We started to transform our methods into self-contained code using a func_to_container_op decorator.

Finally, we wrote a pipeline generator

Doing that enables us to have:

  • A pipeline per algorithm
  • Default configuration for each algorithm, neatly defined in a typed dataclass
  • A way to simply override defaults through Kubeflow’s UI
Sample Simplified Config file

Continuous Learning

After migrating Gitlab jobs into Kubeflow pipelines, we had to find a way to integrate Kubeflow into our CI/CD workflow in order to:

  • launch a pipeline from a specific branch (for a new algorithm, for example);
  • update our pipelines and recurring runs with the master branch; and
  • launch toy learnings when the master branch is updated on each pipeline.

With Gitlab, meeting these objectives was pretty easy, however, there is no CI integrated within Kubeflow. The Kubeflow API is well documented (compared to Kubeflow in general) and does the job pretty well as you can tell from the script below.

We started by moving some Gitlab runners to our Kubeflow cluster, so that it could communicate easily with it. Then, we cleaned our 400 lines of .gitlab-ci.yml , to only the following:

.kubeflow_job: &kubeflow_job
- pip install poetry
- poetry config virtualenvs.create true
- poetry install --no-interaction --no-dev
- export SCRIPT="pipelines.$CI_JOB_NAME"
- poetry run python -m $SCRIPT -c ${CI_COMMIT_SHA:0:6} -b $CI_COMMIT_REF_NAME

image: python:3.8.2
- lifen-dev-training-ia
<<: *kubeflow_job

image: python:3.8.2
- if: '$CI_COMMIT_REF_NAME == "master"'
when: always
- when: manual
- lifen-dev-training-ia
<<: *kubeflow_job

Where kubeflow_pipelines_update and kubeflow_toy_learning are simple scripts that upload new pipeline versions for each commit and launch toy learning for each commit on master.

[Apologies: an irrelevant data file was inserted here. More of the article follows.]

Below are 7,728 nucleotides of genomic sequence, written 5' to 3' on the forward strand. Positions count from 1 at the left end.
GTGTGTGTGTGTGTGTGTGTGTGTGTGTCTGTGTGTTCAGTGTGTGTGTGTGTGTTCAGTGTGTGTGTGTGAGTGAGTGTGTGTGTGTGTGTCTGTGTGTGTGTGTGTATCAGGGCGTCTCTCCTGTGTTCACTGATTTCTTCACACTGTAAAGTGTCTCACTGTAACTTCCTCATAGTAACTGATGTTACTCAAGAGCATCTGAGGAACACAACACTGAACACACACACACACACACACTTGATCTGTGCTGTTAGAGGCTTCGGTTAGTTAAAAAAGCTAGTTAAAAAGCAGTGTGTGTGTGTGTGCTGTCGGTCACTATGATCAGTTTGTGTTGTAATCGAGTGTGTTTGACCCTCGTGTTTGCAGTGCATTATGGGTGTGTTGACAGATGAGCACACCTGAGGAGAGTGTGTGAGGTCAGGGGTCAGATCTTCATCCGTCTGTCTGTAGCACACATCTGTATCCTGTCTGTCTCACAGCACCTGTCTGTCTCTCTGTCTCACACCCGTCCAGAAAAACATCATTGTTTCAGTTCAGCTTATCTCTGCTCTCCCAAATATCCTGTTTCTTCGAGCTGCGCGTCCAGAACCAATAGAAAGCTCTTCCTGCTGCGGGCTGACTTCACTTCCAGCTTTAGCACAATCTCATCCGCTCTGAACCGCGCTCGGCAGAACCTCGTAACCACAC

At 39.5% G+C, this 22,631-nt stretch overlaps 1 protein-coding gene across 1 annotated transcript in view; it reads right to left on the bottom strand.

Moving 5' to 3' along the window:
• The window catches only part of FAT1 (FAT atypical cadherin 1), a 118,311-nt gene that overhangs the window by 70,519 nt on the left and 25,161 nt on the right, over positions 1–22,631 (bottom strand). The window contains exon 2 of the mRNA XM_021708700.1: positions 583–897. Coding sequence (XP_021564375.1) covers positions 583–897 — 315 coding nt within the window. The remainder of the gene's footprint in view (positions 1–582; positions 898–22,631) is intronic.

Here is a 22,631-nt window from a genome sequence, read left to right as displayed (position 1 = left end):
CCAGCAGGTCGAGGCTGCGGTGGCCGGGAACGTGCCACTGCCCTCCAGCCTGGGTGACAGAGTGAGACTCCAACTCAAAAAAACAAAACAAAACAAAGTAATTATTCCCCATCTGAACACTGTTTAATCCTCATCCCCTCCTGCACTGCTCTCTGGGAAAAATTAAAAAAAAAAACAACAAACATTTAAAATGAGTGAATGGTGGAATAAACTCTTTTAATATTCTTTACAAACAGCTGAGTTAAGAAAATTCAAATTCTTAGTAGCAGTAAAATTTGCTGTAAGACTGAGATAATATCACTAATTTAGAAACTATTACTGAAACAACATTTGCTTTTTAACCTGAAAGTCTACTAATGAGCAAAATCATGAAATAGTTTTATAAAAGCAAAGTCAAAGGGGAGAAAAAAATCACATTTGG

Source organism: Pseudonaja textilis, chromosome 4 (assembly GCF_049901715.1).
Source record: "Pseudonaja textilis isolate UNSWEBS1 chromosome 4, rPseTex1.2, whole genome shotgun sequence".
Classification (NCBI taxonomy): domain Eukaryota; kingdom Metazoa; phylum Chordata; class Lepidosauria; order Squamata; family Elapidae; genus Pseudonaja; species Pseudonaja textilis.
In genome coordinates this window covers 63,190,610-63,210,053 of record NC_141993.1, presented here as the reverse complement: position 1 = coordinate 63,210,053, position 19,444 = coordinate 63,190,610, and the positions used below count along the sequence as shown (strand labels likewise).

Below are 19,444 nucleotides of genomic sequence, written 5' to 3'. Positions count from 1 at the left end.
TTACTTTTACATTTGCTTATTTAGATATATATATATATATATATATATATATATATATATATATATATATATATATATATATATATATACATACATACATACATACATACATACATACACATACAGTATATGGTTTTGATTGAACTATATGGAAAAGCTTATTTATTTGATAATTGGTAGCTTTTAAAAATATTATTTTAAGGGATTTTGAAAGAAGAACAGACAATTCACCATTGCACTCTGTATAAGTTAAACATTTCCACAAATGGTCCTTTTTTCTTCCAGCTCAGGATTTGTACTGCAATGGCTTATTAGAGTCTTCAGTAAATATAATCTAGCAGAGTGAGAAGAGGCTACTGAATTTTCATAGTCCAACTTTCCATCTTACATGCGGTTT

We also took advantage of Kubeflow to better organising our runs: kubeflow_pipelines_update creates a bucket on Kubeflow, with multiple runs (an “Experiment”) named after the branch on which we are working and with the branch’s JIRA description as shown below: [IA-1742] DOC TYPE


Migrating one of your core tools is never easy. We took the time to experiment with Kubeflow on a k3s cluster for a while before releasing it internally. This time was much needed as the Kubeflow documentation is lacking in terms of description of its setup, but we managed to find the information we were looking for every time, thanks to the Kubeflow community.

For now, we are overall happy with our decision, as we are able to visualise, compare and better organise our trainings, and we look forward to digging deeper into Kubeflow’s features and leveraging its full potential. However, the road to a perfect setup is taking longer than expected. MlOps is not a mature ecosystem, but we’re slowly getting there :)

Many thanks to Felix Le Chevallier, Clement and Marc for their help with this very interesting journey, and the whole data science team for the patience and the precious feedback during this migration. We have a lot of open positions , don’t hesitate to contact us if you are interested !

by Leonard Sellam